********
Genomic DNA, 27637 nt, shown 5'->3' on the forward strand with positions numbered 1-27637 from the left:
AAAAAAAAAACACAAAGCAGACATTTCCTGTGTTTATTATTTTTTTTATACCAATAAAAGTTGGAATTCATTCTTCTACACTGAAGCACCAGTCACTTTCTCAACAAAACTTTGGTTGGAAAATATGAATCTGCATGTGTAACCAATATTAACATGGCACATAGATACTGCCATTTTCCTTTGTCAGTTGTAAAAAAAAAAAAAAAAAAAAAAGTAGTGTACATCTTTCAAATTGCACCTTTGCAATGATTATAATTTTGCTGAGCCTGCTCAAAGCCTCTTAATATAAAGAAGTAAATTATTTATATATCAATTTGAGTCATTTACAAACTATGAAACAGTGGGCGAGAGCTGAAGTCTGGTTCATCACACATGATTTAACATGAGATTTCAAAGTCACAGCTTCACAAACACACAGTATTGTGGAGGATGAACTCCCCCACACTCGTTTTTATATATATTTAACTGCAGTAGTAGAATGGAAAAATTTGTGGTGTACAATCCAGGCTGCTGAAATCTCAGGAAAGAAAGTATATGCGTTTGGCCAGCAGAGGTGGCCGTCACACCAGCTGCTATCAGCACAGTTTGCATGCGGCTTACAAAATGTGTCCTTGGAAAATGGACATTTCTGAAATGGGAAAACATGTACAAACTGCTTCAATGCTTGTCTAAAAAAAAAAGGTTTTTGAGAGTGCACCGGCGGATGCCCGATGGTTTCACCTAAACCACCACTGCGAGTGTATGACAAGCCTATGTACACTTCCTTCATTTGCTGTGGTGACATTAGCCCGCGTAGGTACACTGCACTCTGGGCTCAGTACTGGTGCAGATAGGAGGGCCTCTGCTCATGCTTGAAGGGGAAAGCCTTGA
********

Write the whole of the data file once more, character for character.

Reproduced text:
Genomic DNA, 27637 nt, shown 5'->3' on the forward strand with positions numbered 1-27637 from the left:
AAAAAAAAAACACAAAGCAGACATTTCCTGTGTTTATTATTTTTTTTATACCAATAAAAGTTGGAATTCATTCTTCTACACTGAAGCACCAGTCACTTTCTCAACAAAACTTTGGTTGGAAAATATGAATCTGCATGTGTAACCAATATTAACATGGCACATAGATACTGCCATTTTCCTTTGTCAGTTGTAAAAAAAAAAAAAAAAAAAAAAGTAGTGTACATCTTTCAAATTGCACCTTTGCAATGATTATAATTTTGCTGAGCCTGCTCAAAGCCTCTTAATATAAAGAAGTAAATTATTTATATATCAATTTGAGTCATTTACAAACTATGAAACAGTGGGCGAGAGCTGAAGTCTGGTTCATCACACATGATTTAACATGAGATTTCAAAGTCACAGCTTCACAAACACACAGTATTGTGGAGGATGAACTCCCCCACACTCGTTTTTATATATATTTAACTGCAGTAGTAGAATGGAAAAATTTGTGGTGTACAATCCAGGCTGCTGAAATCTCAGGAAAGAAAGTATATGCGTTTGGCCAGCAGAGGTGGCCGTCACACCAGCTGCTATCAGCACAGTTTGCATGCGGCTTACAAAATGTGTCCTTGGAAAATGGACATTTCTGAAATGGGAAAACATGTACAAACTGCTTCAATGCTTGTCTAAAAAAAAAAGGTTTTTGAGAGTGCACCGGCGGATGCCCGATGGTTTCACCTAAACCACCACTGCGAGTGTATGACAAGCCTATGTACACTTCCTTCATTTGCTGTGGTGACATTAGCCCGCGTAGGTACACTGCACTCTGGGCTCAGTACTGGTGCAGATAGGAGGGCCTCTGCTCATGCTTGAAGGGGAAAGCCTTGA